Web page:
It can cry and laugh; sometimes it is melancholically dreamy and a moment later cheerful again and almost humorous. The sax can sound as smoky as the fifteenth whiskey and then suddenly bright, clear and powerful. No one wants to be sad or to grin all day long until the smile lines form. The secret of the sax is its effortless ability to float between crying the blues and sky-high cheering. The sax has a magical ability to take the listener through a varied emotional landscape and make them feel alive. Presumably, the immense dynamism is one of the saxophone’s most appealing features. But, of course, this also depends on the player’s abilities and sensibilities.

 

Pure nature; an instrument far from “trendy”

There are undoubtedly interesting and technically creative possibilities to supply the saxophone with other sounds than the known ones. But despite the possibilities, the saxophone’s sound is often preferred unaltered (some reverb excepted) and remains one of the last real natural instruments par excellence on rock and funk stages – and even in pop or crossover genres and in times of samples and sequencers. Have you ever heard the sax sound on a keyboard? It NEVER does this brass beauty any justice!

 

A leader, team player and a soloist

With its very special sound, the sax is the frequency link between the trumpets, trombones and the other floaters like the clarinet. Extremely harmonious, it knows how to fit into a composition, unobtrusively, phrase by phrase. And as soon as the band is ready to relax a bit, the sax can become the confident leader and lone wolf (solo time!). It sounds as good mixed into an ensemble as it does alone. Amongst the metallic Jericho sounds of the other protagonists it stands out with its warmth and is always ready to blow!

 

Sax solo as memory trigger

And let’s be honest: Isn’t it true that we remember some songs by the hooky sax solo rather than the vocal melody? Gerry Rafferty’s “Baker Street” is now 40 years old, almost everyone can recognise the alto sax solo right away. But if asked to sing the vocal melody many people would be stumped. ? In  “Urgent” by Foreigner you intuitively wait for Junior Walker’s sax part (a first take, by the way). “Young Americans” by David Bowie would be inconceivable without the howling sax sounds, same with George Michael’s “Careless Whisper”. And so it goes through the entire history of music. This instrument has left an unforgettable mark and an end is very far from view. ?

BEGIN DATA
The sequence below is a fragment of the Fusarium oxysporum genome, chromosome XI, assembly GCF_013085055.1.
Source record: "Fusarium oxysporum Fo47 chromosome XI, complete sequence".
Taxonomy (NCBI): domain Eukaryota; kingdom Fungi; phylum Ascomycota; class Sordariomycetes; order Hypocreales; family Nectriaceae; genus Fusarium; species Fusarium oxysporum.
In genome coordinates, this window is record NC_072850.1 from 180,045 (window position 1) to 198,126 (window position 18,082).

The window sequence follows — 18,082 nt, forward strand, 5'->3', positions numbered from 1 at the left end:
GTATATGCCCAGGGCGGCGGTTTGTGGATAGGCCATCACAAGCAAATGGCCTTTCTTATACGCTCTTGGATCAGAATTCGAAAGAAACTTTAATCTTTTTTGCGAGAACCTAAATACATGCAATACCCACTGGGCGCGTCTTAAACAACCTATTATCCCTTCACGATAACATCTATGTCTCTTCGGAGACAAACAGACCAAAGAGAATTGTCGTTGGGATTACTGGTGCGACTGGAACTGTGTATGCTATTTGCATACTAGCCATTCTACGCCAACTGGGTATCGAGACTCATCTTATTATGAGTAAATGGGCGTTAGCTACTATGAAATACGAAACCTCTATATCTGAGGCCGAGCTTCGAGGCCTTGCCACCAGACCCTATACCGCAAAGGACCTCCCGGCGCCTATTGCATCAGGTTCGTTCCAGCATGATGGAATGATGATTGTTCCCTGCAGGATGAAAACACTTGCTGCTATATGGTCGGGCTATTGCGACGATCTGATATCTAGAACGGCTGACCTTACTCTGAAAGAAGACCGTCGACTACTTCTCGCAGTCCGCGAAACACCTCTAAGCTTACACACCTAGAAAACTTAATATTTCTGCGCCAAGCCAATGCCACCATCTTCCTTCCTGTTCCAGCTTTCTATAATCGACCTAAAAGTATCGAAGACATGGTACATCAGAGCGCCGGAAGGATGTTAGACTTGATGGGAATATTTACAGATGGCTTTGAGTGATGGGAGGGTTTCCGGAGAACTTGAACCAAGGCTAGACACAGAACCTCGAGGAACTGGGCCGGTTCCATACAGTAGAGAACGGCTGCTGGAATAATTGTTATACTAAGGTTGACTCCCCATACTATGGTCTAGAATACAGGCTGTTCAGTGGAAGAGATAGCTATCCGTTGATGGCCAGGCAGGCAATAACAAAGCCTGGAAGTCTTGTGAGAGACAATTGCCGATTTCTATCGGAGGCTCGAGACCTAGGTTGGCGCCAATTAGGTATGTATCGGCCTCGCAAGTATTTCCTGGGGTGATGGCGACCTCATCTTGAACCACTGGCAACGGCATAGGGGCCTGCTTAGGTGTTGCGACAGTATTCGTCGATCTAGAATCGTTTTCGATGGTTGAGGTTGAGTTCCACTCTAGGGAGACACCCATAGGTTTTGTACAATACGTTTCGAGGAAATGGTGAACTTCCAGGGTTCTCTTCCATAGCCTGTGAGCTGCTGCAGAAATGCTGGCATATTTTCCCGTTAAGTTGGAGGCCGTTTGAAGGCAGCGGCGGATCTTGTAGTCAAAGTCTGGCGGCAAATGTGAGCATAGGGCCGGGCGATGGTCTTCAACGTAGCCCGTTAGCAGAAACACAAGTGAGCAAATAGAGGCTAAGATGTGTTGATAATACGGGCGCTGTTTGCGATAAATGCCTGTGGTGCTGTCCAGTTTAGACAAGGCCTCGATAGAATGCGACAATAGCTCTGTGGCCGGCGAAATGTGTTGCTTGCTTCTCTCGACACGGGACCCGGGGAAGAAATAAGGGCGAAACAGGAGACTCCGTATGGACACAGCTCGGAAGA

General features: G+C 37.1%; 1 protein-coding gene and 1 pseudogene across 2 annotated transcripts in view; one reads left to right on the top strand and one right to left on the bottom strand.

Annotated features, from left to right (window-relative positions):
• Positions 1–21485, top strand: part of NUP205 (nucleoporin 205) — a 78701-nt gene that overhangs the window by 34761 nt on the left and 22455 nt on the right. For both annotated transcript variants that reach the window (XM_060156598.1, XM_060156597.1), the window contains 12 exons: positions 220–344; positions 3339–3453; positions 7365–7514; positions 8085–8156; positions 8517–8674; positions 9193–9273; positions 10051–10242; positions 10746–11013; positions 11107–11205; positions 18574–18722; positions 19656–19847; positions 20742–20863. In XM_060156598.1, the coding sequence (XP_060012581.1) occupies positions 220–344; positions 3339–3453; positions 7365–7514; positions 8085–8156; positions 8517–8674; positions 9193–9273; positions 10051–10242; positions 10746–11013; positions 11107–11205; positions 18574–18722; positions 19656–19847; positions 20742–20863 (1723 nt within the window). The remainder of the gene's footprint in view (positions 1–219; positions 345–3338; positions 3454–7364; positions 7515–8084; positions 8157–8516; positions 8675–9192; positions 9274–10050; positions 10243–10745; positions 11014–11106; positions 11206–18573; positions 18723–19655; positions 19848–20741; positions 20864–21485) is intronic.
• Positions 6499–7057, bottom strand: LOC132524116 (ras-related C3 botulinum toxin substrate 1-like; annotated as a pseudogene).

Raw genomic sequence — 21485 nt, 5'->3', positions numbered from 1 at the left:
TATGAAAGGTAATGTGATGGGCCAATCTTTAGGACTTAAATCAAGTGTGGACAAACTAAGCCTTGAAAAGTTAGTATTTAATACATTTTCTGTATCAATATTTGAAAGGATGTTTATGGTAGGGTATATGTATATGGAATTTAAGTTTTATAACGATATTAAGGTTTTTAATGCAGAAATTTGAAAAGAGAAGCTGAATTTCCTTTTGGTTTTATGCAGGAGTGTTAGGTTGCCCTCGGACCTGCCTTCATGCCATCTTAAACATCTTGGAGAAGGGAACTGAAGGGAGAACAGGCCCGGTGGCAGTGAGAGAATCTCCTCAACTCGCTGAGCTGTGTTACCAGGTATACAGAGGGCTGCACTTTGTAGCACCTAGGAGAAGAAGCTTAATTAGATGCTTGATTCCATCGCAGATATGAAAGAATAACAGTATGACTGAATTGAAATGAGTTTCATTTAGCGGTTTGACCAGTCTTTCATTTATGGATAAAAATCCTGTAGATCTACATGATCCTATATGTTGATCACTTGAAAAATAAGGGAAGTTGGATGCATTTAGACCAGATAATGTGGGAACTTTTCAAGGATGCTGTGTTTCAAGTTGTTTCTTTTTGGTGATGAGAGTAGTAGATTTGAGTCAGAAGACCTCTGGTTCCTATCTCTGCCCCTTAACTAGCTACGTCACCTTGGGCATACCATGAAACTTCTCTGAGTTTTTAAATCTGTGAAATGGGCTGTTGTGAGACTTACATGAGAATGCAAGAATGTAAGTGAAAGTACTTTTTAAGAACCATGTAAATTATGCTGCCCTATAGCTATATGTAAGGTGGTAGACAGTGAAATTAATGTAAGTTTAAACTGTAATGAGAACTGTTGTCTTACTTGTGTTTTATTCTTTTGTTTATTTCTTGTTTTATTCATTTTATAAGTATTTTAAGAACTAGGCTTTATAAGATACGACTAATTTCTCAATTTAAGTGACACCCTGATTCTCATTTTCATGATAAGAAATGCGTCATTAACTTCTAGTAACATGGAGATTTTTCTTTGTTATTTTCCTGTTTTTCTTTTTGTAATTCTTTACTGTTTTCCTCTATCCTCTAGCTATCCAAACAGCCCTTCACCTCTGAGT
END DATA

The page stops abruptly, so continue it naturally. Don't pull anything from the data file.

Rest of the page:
↑ Thomann MK IV Handmade Tenor Sax 

 

 


Can you think of other reasons why the sax is so cool? ?

Let us know in the comments below! 

Author’s gravatar
Joe started playing the acoustic guitar when he was 10 and has been using it as a songwriting tool ever since. He is passionate about melody and harmony and admires singers who create these in unique ways. Check out his indie-pop band Best of Feelings.

6 comments

    The saxophone played on Baker Street is an alto saxophone.

    > Thanks for the correction John! Much appreciated. //Joe

    Junior Walker did not do that solo in one take, it was assembled by the engineer from several takes.

    Geat post . Garrard had Selma alto saxand kept it wrapped in red velvet in it’s case and was displayed on it’s stand at his funeral went to his granddaughter. Cheers

    I love the song baker street i listen to it all the time and i am a full on alto sax I am 12 I am the best sax in my class